Several other genes involved in zebrafish retinal development are similarly expressed in a wave-like pattern. Both shh and the Iroquois homeobox gene irx1a are required for the propagation of the RGC differentiation wave across the retina (Neumann and Nüsslein-Volhardt,2000; Cheng et al.,2006). Sonic you (syu) mutant zebrafish as well as irx1a morphants show retinal defects that closely resemble MO-Na-affected retinae. Eyes are smaller and development of RGCs is impaired as the spreading waves of shh/irx1a expression are collapsed (Neumann and Nüsslein-Volhardt,2000; Stenkamp et al.,2002; Cheng et al.,2006). Whether this similar phenotype implies any interactions among irx1a, shh, and Neurolin signaling pathways remains to be analyzed. Interestingly, absence of either shh, irx1a, or Neurolin-a also leads to impaired differentiation of neurons in the INL and PRL. It has been shown that shh, secreted by amacrine cells, acts as a short-range signal to direct differentiation and lamination in the absence of RGCs (Shkumatava et al.,2004). Therefore, loss of all shh sources explains the retinal phenotype of syu mutants. Irx1a and Neurolin-a, however, are expressed only on RGCs (Laessing and Stuermer,1996; Leppert et al.,1999; Cheng et al.,2006). Although others have claimed Neurolin-a expression in the early eye anlage (Mann et al., 2007) and in amacrine cells (Kay et al.,2001), we and others could not find this by either in situ hybridization or immunostaining (Laessing and Stuermer, 1999; Shkumatava et al.,2004; this paper). RGCs are generally the first retinal neurons to differentiate, and it has been shown that they affect the subsequent differentiation of neurons in a cohort that derives from a common progenitor cell (Harris,1997).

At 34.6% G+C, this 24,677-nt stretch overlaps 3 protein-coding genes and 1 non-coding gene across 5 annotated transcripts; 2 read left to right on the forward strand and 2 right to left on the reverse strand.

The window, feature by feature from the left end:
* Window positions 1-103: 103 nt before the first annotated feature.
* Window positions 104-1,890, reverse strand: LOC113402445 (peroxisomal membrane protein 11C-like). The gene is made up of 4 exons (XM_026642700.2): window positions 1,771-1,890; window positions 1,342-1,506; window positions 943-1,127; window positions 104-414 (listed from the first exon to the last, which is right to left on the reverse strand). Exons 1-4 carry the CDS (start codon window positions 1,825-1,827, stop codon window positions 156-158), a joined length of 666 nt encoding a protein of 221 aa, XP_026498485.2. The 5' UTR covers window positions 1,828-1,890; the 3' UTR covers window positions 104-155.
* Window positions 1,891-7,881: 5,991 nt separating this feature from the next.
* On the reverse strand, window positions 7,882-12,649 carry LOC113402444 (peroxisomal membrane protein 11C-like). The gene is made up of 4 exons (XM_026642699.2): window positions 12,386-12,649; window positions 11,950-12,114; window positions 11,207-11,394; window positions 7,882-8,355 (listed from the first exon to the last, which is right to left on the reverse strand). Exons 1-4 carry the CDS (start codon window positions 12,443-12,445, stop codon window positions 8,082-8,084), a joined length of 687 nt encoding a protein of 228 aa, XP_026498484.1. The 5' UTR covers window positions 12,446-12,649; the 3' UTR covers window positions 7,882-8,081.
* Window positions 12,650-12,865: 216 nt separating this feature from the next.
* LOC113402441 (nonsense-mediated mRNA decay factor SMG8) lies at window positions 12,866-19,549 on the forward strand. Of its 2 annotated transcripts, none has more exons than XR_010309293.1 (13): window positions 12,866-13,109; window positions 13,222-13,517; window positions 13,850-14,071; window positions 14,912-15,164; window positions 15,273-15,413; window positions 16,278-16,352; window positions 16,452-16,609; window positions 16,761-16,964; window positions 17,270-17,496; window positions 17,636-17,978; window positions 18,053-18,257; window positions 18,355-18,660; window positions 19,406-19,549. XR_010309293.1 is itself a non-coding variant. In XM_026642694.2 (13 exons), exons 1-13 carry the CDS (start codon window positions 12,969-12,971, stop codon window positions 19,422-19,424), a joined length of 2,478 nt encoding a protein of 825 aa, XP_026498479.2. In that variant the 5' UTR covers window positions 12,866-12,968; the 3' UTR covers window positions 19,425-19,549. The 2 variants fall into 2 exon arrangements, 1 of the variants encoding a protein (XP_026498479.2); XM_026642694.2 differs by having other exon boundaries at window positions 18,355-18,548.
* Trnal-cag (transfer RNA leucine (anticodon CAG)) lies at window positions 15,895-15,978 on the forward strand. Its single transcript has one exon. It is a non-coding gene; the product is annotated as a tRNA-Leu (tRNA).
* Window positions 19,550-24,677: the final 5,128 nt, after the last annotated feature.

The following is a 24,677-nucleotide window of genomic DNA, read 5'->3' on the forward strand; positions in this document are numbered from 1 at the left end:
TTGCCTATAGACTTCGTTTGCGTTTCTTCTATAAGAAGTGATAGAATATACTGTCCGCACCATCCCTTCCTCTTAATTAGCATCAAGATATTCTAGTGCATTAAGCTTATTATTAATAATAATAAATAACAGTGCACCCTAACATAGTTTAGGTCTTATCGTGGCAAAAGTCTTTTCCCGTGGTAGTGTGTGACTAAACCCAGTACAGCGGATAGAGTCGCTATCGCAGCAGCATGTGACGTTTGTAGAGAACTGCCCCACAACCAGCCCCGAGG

The bHLH transcription factor atoh7 is induced in the first RGCs by pax2a-expressing optic stalk cells in the nasoventral retina prior to Neurolin-a and participates in the induction of RGC cell fate (Masai et al.,2000; Kay et al.,2001). The progression of this induction wave is independent of differentiated RGCs (Kay et al.,2005). An early role for atoh7 in RGC cell fate priming upstream of Neurolin-a function is consistent with our results showing that the wave of atoh7 expression is unaltered in MO-Na-injected zebrafish embryos. Therefore, atoh7 expression is necessary but not sufficient for retinal progenitors to develop into RGCs. Because the optic cup (pax6 expression) and optic stalk (pax2a expression) are normal in MO-Na-treated zebrafish, Neurolin-a functions in RGC differentiation after cell fate determination by atoh7. Surprisingly, an early cell fate error, such as that seen in the atoh7 null mutant lakritz (lak; Kay et al.,2001), seems less detrimental to retinal development than later block of RGC differentiation such as that observed in shh mutants and irx1a and Neurolin-a MO knockdowns (Neumann and Nüsslein-Volhardt,2000, Stenkamp et al.,2002; Cheng et al.,2006; this paper). Although no RGCs differentiate in lak, all other retinal cells develop normally in organized lamina. Rather than losing cells, lak mutants overproduce bipolar, amacrine, and Müller glia cells and misplaced amacrine cells populate the prospective RGCL. Because progenitor cells are not restricted to the RGC fate by atoh7 expression in lak, they can “switch” to a different cell type. The multipotent progenitor cells change their competence to generate different retinal cells in response to tightly controlled position- and stage-dependent environmental cues (Livesey and Cepko,2001).